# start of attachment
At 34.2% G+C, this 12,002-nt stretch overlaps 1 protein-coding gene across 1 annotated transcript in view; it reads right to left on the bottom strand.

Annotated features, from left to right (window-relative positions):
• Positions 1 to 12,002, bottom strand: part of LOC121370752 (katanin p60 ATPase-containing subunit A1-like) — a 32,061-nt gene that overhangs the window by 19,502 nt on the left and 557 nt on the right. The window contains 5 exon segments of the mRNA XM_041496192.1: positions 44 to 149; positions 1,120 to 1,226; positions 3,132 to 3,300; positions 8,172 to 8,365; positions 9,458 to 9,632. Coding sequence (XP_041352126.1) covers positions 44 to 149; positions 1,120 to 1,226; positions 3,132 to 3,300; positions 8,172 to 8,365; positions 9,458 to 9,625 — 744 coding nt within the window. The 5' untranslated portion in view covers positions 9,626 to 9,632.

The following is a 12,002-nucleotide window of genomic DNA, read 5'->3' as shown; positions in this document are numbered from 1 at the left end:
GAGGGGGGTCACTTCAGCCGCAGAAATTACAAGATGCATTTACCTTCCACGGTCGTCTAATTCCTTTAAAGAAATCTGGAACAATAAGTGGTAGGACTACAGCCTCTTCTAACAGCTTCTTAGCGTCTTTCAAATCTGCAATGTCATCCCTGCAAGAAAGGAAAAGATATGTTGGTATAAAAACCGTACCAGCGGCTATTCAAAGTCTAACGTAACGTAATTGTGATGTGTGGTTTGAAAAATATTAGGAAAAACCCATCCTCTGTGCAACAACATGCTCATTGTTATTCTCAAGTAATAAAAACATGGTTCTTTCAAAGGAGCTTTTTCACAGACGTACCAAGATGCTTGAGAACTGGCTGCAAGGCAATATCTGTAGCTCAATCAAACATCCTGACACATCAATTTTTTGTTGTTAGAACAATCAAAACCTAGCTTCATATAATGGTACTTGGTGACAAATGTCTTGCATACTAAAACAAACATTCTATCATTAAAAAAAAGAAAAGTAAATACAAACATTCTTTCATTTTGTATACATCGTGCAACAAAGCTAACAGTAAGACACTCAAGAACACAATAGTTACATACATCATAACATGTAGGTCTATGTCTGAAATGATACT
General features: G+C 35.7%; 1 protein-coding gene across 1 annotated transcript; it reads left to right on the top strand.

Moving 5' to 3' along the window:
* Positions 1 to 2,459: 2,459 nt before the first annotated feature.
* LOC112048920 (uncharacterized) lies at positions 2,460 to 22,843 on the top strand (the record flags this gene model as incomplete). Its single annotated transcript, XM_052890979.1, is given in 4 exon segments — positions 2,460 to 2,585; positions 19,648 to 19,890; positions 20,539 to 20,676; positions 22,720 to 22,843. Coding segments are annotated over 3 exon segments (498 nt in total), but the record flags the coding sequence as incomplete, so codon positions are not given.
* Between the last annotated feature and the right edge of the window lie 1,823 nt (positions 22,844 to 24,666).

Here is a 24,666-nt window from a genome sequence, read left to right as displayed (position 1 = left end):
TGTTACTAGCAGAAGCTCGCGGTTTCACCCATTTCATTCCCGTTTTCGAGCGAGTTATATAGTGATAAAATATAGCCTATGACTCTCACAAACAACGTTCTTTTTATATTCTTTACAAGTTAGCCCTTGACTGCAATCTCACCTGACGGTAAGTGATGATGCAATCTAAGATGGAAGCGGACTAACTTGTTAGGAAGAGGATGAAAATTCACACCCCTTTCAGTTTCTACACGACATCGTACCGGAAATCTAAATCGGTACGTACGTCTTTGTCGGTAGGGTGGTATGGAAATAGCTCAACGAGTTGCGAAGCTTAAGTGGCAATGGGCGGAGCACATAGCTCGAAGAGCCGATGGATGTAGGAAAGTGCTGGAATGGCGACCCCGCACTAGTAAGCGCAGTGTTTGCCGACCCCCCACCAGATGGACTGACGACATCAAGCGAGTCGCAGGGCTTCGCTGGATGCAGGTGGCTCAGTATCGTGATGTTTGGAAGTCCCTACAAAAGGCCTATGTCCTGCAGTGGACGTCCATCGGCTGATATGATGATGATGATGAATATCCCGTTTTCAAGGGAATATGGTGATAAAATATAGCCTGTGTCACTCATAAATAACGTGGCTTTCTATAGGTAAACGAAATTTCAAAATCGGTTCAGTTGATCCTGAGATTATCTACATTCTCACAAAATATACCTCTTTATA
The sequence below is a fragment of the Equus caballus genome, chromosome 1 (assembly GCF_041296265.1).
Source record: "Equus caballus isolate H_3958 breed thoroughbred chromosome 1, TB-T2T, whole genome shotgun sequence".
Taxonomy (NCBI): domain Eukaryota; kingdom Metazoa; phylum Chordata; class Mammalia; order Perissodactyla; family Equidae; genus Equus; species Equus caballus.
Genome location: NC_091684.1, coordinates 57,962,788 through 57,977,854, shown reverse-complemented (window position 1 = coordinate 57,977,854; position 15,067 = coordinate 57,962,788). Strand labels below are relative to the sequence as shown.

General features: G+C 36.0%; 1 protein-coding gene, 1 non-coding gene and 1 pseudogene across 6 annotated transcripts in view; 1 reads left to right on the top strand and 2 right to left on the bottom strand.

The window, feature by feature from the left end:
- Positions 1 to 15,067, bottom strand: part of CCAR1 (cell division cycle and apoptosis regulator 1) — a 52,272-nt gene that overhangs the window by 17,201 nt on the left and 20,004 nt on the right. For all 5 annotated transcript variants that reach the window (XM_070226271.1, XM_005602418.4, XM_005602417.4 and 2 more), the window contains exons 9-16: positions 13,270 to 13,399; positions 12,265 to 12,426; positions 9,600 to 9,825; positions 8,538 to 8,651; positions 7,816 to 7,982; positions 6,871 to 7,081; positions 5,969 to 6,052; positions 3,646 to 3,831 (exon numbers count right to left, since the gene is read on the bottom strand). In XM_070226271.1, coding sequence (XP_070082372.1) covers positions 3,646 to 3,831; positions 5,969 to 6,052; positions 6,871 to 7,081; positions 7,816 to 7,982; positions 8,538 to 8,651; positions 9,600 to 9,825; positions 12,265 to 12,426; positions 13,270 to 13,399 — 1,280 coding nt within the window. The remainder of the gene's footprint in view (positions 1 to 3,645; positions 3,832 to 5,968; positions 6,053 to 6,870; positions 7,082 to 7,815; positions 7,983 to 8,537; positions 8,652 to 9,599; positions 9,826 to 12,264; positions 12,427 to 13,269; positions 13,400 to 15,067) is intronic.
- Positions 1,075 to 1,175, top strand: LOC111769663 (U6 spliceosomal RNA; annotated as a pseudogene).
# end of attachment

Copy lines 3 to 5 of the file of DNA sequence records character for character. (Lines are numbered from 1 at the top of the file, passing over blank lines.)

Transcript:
• Positions 1 to 12,002, bottom strand: part of LOC121370752 (katanin p60 ATPase-containing subunit A1-like) — a 32,061-nt gene that overhangs the window by 19,502 nt on the left and 557 nt on the right. The window contains 5 exon segments of the mRNA XM_041496192.1: positions 44 to 149; positions 1,120 to 1,226; positions 3,132 to 3,300; positions 8,172 to 8,365; positions 9,458 to 9,632. Coding sequence (XP_041352126.1) covers positions 44 to 149; positions 1,120 to 1,226; positions 3,132 to 3,300; positions 8,172 to 8,365; positions 9,458 to 9,625 — 744 coding nt within the window. The 5' untranslated portion in view covers positions 9,626 to 9,632.

The following is a 12,002-nucleotide window of genomic DNA, read 5'->3' as shown; positions in this document are numbered from 1 at the left end:
GAGGGGGGTCACTTCAGCCGCAGAAATTACAAGATGCATTTACCTTCCACGGTCGTCTAATTCCTTTAAAGAAATCTGGAACAATAAGTGGTAGGACTACAGCCTCTTCTAACAGCTTCTTAGCGTCTTTCAAATCTGCAATGTCATCCCTGCAAGAAAGGAAAAGATATGTTGGTATAAAAACCGTACCAGCGGCTATTCAAAGTCTAACGTAACGTAATTGTGATGTGTGGTTTGAAAAATATTAGGAAAAACCCATCCTCTGTGCAACAACATGCTCATTGTTATTCTCAAGTAATAAAAACATGGTTCTTTCAAAGGAGCTTTTTCACAGACGTACCAAGATGCTTGAGAACTGGCTGCAAGGCAATATCTGTAGCTCAATCAAACATCCTGACACATCAATTTTTTGTTGTTAGAACAATCAAAACCTAGCTTCATATAATGGTACTTGGTGACAAATGTCTTGCATACTAAAACAAACATTCTATCATTAAAAAAAAGAAAAGTAAATACAAACATTCTTTCATTTTGTATACATCGTGCAACAAAGCTAACAGTAAGACACTCAAGAACACAATAGTTACATACATCATAACATGTAGGTCTATGTCTGAAATGATACT